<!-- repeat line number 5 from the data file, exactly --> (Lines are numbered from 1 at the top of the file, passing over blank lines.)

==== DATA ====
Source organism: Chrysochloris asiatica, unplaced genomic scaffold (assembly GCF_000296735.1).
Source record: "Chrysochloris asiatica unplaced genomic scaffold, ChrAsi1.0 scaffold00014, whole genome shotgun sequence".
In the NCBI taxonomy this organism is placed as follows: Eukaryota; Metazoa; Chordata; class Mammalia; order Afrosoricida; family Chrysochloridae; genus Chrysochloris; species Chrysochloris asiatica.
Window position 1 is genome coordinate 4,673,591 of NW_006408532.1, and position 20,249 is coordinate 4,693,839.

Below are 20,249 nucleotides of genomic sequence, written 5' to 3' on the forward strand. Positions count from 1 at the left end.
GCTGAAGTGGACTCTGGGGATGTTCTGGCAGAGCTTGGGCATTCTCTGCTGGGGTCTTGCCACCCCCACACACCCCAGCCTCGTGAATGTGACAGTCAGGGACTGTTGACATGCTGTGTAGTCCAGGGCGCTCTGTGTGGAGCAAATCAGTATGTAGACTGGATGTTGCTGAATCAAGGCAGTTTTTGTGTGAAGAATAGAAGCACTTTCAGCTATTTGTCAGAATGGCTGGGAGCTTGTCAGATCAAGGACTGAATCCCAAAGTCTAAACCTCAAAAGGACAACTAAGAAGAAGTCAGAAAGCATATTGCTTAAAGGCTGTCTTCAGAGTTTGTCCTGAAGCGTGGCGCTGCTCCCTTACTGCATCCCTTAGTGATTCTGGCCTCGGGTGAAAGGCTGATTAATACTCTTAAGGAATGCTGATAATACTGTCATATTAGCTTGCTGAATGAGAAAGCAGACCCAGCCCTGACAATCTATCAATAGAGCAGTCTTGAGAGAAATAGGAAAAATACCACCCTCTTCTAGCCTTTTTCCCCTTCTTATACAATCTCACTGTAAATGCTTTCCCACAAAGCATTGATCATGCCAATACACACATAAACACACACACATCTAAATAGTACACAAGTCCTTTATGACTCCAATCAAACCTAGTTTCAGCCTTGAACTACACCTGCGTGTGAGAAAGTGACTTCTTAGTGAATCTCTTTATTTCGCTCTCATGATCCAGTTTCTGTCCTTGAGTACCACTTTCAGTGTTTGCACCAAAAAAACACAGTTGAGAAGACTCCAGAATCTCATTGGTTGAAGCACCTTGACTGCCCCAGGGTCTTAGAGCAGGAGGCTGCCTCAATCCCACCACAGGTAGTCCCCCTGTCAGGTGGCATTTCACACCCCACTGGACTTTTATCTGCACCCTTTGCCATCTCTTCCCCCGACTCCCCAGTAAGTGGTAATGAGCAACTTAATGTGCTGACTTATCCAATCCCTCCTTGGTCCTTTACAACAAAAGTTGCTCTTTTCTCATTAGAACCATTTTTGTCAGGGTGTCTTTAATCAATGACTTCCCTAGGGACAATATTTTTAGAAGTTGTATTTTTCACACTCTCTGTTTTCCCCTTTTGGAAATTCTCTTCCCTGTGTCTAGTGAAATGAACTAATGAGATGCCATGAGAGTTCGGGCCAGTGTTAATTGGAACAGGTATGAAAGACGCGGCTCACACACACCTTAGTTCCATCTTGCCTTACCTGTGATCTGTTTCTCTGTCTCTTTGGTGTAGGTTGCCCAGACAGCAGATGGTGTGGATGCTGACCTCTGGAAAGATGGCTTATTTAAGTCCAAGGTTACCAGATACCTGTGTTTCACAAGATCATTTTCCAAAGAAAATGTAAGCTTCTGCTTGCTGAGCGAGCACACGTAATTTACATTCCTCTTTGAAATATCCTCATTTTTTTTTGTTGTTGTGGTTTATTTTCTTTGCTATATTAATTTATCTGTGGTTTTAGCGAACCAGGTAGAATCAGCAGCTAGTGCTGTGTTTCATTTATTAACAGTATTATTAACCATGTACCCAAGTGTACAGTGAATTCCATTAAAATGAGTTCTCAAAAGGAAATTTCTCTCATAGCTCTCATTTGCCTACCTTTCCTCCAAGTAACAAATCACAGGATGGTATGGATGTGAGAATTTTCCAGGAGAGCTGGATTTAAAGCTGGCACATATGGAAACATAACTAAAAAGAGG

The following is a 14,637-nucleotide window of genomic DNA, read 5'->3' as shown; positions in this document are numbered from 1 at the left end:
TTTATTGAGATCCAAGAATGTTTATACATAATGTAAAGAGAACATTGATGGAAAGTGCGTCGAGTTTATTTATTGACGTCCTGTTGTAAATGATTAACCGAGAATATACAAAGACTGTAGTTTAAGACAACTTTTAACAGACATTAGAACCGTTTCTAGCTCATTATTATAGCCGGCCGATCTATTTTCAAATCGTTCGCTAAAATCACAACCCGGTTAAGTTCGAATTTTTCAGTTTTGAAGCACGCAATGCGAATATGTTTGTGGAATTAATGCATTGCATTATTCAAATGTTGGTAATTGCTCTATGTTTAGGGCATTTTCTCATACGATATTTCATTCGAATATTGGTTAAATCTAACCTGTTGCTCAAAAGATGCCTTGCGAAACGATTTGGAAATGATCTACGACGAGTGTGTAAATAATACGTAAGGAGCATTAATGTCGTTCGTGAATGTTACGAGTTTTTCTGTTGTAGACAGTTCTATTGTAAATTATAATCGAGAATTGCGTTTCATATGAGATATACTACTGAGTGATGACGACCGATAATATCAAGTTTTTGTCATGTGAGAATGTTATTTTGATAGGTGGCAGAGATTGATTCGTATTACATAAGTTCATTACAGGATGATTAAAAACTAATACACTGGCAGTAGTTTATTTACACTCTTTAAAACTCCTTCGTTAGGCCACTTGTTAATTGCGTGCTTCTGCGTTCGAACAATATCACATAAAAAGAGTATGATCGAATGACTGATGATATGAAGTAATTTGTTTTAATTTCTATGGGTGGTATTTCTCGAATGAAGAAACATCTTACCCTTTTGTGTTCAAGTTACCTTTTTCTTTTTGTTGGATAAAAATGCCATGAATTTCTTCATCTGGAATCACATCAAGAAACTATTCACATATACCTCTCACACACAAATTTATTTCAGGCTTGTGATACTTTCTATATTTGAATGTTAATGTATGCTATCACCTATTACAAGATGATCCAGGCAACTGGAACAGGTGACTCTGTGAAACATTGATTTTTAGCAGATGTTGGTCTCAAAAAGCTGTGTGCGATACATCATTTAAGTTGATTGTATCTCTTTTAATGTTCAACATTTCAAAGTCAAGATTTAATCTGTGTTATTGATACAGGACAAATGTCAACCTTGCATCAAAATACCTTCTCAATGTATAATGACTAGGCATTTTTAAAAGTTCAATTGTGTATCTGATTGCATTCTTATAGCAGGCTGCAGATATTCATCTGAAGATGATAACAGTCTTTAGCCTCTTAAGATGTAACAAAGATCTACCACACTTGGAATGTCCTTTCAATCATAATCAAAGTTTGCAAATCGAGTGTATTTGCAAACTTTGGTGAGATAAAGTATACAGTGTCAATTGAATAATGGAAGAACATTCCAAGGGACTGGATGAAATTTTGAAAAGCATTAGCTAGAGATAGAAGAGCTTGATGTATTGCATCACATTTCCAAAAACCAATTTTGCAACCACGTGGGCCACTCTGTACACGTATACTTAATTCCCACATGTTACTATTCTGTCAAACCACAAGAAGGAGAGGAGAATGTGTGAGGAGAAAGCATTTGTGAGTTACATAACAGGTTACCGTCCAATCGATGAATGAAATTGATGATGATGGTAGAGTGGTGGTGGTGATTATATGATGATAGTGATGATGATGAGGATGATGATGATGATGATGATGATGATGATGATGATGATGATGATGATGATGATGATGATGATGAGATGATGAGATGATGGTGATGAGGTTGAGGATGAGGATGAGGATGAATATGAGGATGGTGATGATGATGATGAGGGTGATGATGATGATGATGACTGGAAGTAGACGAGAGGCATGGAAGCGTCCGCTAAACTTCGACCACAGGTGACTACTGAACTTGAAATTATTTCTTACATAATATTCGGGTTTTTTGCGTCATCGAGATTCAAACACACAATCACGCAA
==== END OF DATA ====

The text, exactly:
Below are 20,249 nucleotides of genomic sequence, written 5' to 3' on the forward strand. Positions count from 1 at the left end.